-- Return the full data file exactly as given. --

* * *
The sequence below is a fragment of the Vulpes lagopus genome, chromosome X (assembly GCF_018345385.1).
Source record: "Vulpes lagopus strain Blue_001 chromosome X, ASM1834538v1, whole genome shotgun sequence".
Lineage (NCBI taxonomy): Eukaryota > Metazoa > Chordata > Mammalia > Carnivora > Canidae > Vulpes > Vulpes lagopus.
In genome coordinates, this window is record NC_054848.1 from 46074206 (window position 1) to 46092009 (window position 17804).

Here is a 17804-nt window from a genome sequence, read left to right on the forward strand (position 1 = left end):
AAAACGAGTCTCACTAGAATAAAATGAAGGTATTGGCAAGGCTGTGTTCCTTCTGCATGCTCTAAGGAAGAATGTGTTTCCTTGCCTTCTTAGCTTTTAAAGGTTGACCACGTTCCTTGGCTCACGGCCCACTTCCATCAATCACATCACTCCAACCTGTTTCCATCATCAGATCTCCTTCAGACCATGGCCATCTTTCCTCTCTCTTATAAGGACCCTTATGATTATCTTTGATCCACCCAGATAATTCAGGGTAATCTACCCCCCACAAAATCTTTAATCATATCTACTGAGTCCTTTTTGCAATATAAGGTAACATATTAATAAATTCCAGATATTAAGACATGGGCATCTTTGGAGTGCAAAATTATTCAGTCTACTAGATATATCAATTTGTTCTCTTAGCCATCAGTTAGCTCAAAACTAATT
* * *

The sequence below is a fragment of the Vulpes lagopus genome, chromosome X (assembly GCF_018345385.1).
Source record: "Vulpes lagopus strain Blue_001 chromosome X, ASM1834538v1, whole genome shotgun sequence".
Lineage (NCBI taxonomy): Eukaryota > Metazoa > Chordata > Mammalia > Carnivora > Canidae > Vulpes > Vulpes lagopus.
In genome coordinates, this window is record NC_054848.1 from 46074206 (window position 1) to 46092009 (window position 17804).

Here is a 17804-nt window from a genome sequence, read left to right on the forward strand (position 1 = left end):
AAAACGAGTCTCACTAGAATAAAATGAAGGTATTGGCAAGGCTGTGTTCCTTCTGCATGCTCTAAGGAAGAATGTGTTTCCTTGCCTTCTTAGCTTTTAAAGGTTGACCACGTTCCTTGGCTCACGGCCCACTTCCATCAATCACATCACTCCAACCTGTTTCCATCATCAGATCTCCTTCAGACCATGGCCATCTTTCCTCTCTCTTATAAGGACCCTTATGATTATCTTTGATCCACCCAGATAATTCAGGGTAATCTACCCCCCACAAAATCTTTAATCATATCTACTGAGTCCTTTTTGCAATATAAGGTAACATATTAATAAATTCCAGATATTAAGACATGGGCATCTTTGGAGTGCAAAATTATTCAGTCTACTAGATATATCAATTTGTTCTCTTAGCCATCAGTTAGCTCAAAACTAATT